Bubbles are to end in schools on July 19, Boris Johnson announced on Monday as he said the "obvious way forward" is testing rather than sending large numbers of children home to self-isolate.
Mr Johnson said that as part of the plan for "living with Covid", a test, trace and isolate system that is "proportionate to the pandemic" will continue to be used.
He told a Downing Street press conference that people will still have to self-isolate if they test positive or are told to do so by NHS Test and Trace, but added: "We are looking to move to a different regime for fully-vaccinated contacts of those testing positive and also for children."
On June 28, The Telegraph launched a campaign calling on ministers to put children first as the country recovers from its Covid lockdowns, with action to bring an end to the disruption in schools.
The Children’s Commissioner, the Archbishop of York and dozens of prominent Tory MPs have backed the campaign, urging the Government to axe the bubbles policy in schools. The policy has led to even whole year groups being sent home to self-isolate for 10 days because one of their classmates tested positive.
There are 385,500 pupils off school due to Covid, according to the latest figures from the Department for Education (DfE) – the vast majority of whom do not have the virus.
Youngsters in the most disadvantaged parts of the country are almost twice as likely as their peers in wealthier areas to be forced to self-isolate.
Self-isolation exodus from schools
Ministers had originally indicated that they intended to scrap bubbles in time for the new academic year in September. But after coming under intense pressure over the policy, this will be brought forward to July 19 so children can attend summer camps and activities without the restrictions in place.
Mr Johnson said: "The Secretary of State for Education will be announcing later this week how we will move away from sending bubbles home and move away from contact isolation for pupils so as to greatly reduce the impact on schools of Covid outbreaks. And obviously the way forward is with testing rather than by sending the bubbles home."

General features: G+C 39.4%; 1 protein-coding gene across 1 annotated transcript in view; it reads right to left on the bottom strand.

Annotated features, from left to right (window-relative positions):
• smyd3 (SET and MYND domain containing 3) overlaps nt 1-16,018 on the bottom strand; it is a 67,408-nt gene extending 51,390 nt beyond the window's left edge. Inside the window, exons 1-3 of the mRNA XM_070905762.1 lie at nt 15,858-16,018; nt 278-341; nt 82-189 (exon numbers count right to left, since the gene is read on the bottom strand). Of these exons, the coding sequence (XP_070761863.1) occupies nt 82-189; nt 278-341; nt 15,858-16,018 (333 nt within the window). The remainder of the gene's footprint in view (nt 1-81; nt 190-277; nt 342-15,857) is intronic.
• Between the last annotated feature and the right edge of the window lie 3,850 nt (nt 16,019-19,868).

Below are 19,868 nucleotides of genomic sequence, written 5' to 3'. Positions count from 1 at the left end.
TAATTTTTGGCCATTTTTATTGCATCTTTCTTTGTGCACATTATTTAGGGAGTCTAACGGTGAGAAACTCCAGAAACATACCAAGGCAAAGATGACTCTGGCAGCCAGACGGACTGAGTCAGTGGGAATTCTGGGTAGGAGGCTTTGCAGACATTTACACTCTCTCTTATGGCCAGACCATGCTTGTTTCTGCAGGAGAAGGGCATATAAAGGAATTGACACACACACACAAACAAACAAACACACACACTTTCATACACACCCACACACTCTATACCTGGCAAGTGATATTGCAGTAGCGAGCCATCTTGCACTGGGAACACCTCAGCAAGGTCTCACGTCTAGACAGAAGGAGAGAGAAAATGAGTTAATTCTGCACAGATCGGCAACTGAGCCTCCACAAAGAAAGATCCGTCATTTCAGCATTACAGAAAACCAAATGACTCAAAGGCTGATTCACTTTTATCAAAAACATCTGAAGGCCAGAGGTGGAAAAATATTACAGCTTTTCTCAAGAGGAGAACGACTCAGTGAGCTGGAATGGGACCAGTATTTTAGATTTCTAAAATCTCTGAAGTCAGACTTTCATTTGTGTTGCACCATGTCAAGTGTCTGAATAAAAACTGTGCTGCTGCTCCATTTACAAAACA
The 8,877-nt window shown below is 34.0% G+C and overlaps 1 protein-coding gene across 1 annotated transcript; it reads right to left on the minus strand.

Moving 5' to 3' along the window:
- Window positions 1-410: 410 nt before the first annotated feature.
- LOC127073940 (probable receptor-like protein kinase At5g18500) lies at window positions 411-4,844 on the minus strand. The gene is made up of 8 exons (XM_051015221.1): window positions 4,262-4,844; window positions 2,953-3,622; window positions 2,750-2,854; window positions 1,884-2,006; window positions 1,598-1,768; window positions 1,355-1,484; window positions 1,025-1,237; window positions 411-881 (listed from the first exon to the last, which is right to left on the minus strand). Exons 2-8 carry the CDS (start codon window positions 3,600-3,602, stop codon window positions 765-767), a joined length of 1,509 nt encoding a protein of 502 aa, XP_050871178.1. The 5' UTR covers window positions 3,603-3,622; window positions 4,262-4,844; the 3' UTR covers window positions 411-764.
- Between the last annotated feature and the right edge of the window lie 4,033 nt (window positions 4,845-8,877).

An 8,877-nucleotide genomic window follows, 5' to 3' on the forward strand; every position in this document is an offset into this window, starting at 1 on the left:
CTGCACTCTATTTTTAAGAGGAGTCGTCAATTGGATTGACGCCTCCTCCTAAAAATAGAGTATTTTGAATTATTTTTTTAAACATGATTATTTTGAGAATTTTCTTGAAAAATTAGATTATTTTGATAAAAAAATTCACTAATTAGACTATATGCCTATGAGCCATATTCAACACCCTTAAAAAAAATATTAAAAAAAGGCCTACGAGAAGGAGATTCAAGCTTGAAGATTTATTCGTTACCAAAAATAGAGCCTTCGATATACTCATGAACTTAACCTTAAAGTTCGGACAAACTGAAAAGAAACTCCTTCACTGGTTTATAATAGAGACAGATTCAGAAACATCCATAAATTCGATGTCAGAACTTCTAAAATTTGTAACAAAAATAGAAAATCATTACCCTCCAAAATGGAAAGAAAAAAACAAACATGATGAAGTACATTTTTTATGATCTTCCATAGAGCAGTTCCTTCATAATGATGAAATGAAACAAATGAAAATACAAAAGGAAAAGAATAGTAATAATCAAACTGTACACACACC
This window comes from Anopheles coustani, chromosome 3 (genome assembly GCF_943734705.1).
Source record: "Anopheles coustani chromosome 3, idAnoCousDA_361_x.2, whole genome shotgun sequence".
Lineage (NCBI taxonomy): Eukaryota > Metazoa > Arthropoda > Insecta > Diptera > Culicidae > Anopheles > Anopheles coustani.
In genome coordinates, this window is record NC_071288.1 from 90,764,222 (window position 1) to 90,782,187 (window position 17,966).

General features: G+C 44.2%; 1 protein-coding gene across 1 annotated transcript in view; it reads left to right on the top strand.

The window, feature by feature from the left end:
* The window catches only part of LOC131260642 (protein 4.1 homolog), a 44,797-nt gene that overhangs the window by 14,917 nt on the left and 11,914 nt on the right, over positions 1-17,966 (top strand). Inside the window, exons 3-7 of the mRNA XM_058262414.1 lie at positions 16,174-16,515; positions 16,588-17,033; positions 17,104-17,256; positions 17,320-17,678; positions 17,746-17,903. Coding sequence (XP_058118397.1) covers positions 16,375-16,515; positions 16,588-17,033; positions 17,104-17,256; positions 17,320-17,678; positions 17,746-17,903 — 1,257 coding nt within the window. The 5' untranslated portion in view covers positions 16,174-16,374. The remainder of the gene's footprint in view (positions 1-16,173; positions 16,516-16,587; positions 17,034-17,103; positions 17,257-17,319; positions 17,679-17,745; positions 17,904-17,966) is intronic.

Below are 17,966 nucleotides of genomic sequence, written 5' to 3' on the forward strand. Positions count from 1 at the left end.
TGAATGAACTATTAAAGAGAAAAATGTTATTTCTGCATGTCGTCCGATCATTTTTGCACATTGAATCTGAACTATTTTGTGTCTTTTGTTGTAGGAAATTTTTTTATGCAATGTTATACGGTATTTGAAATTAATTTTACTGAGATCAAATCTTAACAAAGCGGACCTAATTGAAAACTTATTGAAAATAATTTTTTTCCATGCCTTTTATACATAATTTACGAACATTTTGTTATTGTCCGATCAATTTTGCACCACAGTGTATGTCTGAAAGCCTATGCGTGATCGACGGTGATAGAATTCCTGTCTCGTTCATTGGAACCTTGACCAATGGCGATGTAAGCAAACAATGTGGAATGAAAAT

Whitehall officials are currently waiting to see Public Health England’s analysis of a pilot in which children carried out lateral flow tests at home every day for a week after a classmate tested positive. If successful, the model could replace self-isolation for healthy schoolchildren.
The Prime Minister’s remarks about ending bubbles prompted a backlash from the UK’s largest teachers’ union, which accused him of "neglectful and reckless decision-making".
Dr Mary Bousted, the joint general secretary of the National Education Union, said she "seriously questions the wisdom of the decision to take away so many safety measures" in schools, adding that face masks should be reintroduced for schoolchildren.
"These mitigations are being removed at a time when cases are rising, school outbreaks are at the highest level all year and rising sharply, and children remain unvaccinated and at risk of transmitting the virus and suffering Long Covid themselves," Dr Bousted said.
Nick Brook, the deputy general secretary of the National Association of Headteachers, said ministers must explain why bubbles will no longer be required "despite the soaring infection rates in schools".
He added that no school wanted to see restrictions in place any longer than needed, but "we must ensure that in relaxing rules now we do not create further longer term disruption in the months to come".
Asked about whether children would be vaccinated, Prof Chris Whitty, the chief medical officer, said that no decision had yet been reached by the Joint Committee on Vaccination and Immunisation (JCVI).
Prof Whitty said the JCVI was "very confident that the vaccine would protect children to a high degree", but added: "You want to be confident that the benefits of the vaccine outweigh the risks of the vaccine for the children involved."
He said that since children are generally much less likely to develop severe illness from Covid, there needs to be an "even greater confidence" about the safety of the vaccine because "the risk benefit is potentially going to be more marginal".
Prof Whitty said the JCVI had been "quite rightly taking its time" before making a recommendation to ministers so it could analyse as much data as possible.
Children should be told what topics to expect on A-level and GCSE exams in 2022, headteachers have said.
Allowing students to have prior knowledge of what they will be examined on is the “most obvious adjustment” that should be made, according to Geoff Barton, general secretary Association of School and College Leaders.
His remarks come as ministers are accused of “dithering and delaying” over finalising arrangements for exams in 2022.
A Department for Education spokesperson said they intend for exams to go ahead in 2022 but added: “We are currently considering what more we can do to ensure fairness and the right level of support for pupils, and we will provide further details shortly.